The way you pay for investment and pension advice is to dramatically change as many people will soon have to pay a fee upfront. Linda Woodall (right), head of savings and investments at the regulator, the Financial Services Authority, explains what you can expect...

When it comes to deciding what to do with our money, many of us rely on, and benefit from, expert advice.

So it's important we have confidence and trust in the people that help and advise us with our investments.

We regulate the financial firms you use, and want to make sure you get a fair deal when using a financial adviser.

To do this we are making changes to the way you go about getting advice on investment products, such as Isas and pensions.

At the FSA, we hear about many cases where financial advisers have offered a great service and saved – or indeed made – you money.

However, we are aware this might not be the case for everyone, with investors being sold an investment which turns out not to be in their best interests. So we need to make key changes.

To explain these changes, we have produced a leaflet you can read and download to use next time you contact your financial adviser.

What the changes are

From 31 December this year, there will be three main changes to the way you get financial advice:

1. Charges changes

We all need to know where our money is going and financial advice should be no different. From talking to investors, I know there can be confusion about paying for advice. However, advice from financial advisers has never been free.

While you might not have realised it, in the past, you will have paid for advice through commission payments on the investments you bought. These were payments that come out of the investment you bought.

We are not dictating how much advice should cost you. Once the changes come into effect your adviser will have to agree with you, upfront, how much their service will cost.

Your adviser may ask you to pay a fee instead of taking commission. This doesn't necessarily mean you will pay more.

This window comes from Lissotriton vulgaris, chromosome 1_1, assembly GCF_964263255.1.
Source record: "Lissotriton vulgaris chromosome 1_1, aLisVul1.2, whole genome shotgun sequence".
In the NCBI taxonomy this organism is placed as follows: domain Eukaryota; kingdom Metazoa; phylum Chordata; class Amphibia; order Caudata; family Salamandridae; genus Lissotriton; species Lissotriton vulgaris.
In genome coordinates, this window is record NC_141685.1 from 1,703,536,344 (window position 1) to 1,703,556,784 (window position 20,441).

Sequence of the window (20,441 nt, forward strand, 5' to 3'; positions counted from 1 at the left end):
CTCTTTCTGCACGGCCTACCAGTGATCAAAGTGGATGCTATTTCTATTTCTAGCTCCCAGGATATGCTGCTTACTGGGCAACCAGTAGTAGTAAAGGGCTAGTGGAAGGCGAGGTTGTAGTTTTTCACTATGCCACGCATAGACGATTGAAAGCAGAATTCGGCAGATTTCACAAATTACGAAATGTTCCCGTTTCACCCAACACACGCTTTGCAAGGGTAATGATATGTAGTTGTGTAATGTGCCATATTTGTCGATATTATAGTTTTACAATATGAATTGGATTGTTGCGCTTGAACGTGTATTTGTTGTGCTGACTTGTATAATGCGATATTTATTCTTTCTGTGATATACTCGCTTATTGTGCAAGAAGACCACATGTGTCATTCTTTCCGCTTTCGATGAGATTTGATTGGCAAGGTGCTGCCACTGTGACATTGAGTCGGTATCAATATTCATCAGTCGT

Crucially, our changes will not stop investors with modest means affording advice.

Rather than paying upfront, you may be able to agree with your adviser to have their fee taken from your investments.

2. Services provided

We want you to be clear about what types of advice you are paying for. You will be told exactly what your financial adviser can help with, be it all possible investment options available in the market or just in specific areas.

From 31 December, your adviser will have to explain to you exactly what they can help with.

If they say they are 'independent', this will mean they are able to advise on all of the types of options that you could invest your money in.

If not, this means that they will be offering 'restricted' advice.

This means that restricted advisers will either specialise in specific areas, such as pensions, or offer limited advice on a smaller range of investments. Either way, you will know exactly what you are getting.

3. More professional advice

Trust and confidence in the advisers you use and investments you make is vital to us. Your adviser will have to meet a higher level of qualification.

We will ensure they keep their knowledge up-to-date, and that they sign an agreement requiring them to treat you fairly.

Through these changes, you will know the advice you receive will have been recommended to suit your particular needs.

Find out more from your adviser

While these changes will come into effect at the end of the year, important financial decisions can often have longer term implications. Therefore, it is crucial that you know about it now.

Your adviser may have already started preparing for this by changing the way they work.

Some may be introducing the changes sooner, so you can ask them about their plans now.

Views do not necessarily reflect those of